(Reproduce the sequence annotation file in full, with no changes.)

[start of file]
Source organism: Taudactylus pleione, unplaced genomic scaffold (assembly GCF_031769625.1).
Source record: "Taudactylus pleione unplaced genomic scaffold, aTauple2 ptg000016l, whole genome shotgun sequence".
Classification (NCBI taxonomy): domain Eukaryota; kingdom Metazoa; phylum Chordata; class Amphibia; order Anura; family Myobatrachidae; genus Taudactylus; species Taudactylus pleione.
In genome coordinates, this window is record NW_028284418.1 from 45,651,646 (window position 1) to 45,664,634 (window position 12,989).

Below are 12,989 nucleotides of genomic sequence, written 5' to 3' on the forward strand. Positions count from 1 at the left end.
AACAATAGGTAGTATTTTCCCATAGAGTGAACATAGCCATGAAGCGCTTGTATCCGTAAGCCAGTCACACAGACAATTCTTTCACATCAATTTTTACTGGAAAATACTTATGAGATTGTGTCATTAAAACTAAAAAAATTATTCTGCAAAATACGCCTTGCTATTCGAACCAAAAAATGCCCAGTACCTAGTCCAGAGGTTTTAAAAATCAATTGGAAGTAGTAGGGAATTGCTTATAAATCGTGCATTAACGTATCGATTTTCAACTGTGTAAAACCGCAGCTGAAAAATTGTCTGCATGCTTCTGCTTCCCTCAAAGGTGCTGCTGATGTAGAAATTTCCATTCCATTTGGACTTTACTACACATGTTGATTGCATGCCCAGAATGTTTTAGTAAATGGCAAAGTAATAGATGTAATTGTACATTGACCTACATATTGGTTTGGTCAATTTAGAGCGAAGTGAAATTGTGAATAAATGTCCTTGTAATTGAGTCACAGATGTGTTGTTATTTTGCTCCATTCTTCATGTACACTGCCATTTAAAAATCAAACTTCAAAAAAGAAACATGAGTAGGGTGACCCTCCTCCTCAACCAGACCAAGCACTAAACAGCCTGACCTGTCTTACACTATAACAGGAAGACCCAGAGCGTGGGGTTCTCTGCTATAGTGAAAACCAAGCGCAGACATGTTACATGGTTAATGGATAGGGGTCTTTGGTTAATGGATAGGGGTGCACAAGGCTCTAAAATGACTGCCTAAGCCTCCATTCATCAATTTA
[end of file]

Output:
Source organism: Taudactylus pleione, unplaced genomic scaffold (assembly GCF_031769625.1).
Source record: "Taudactylus pleione unplaced genomic scaffold, aTauple2 ptg000016l, whole genome shotgun sequence".
Classification (NCBI taxonomy): domain Eukaryota; kingdom Metazoa; phylum Chordata; class Amphibia; order Anura; family Myobatrachidae; genus Taudactylus; species Taudactylus pleione.
In genome coordinates, this window is record NW_028284418.1 from 45,651,646 (window position 1) to 45,664,634 (window position 12,989).

Below are 12,989 nucleotides of genomic sequence, written 5' to 3' on the forward strand. Positions count from 1 at the left end.
AACAATAGGTAGTATTTTCCCATAGAGTGAACATAGCCATGAAGCGCTTGTATCCGTAAGCCAGTCACACAGACAATTCTTTCACATCAATTTTTACTGGAAAATACTTATGAGATTGTGTCATTAAAACTAAAAAAATTATTCTGCAAAATACGCCTTGCTATTCGAACCAAAAAATGCCCAGTACCTAGTCCAGAGGTTTTAAAAATCAATTGGAAGTAGTAGGGAATTGCTTATAAATCGTGCATTAACGTATCGATTTTCAACTGTGTAAAACCGCAGCTGAAAAATTGTCTGCATGCTTCTGCTTCCCTCAAAGGTGCTGCTGATGTAGAAATTTCCATTCCATTTGGACTTTACTACACATGTTGATTGCATGCCCAGAATGTTTTAGTAAATGGCAAAGTAATAGATGTAATTGTACATTGACCTACATATTGGTTTGGTCAATTTAGAGCGAAGTGAAATTGTGAATAAATGTCCTTGTAATTGAGTCACAGATGTGTTGTTATTTTGCTCCATTCTTCATGTACACTGCCATTTAAAAATCAAACTTCAAAAAAGAAACATGAGTAGGGTGACCCTCCTCCTCAACCAGACCAAGCACTAAACAGCCTGACCTGTCTTACACTATAACAGGAAGACCCAGAGCGTGGGGTTCTCTGCTATAGTGAAAACCAAGCGCAGACATGTTACATGGTTAATGGATAGGGGTCTTTGGTTAATGGATAGGGGTGCACAAGGCTCTAAAATGACTGCCTAAGCCTCCATTCATCAATTTA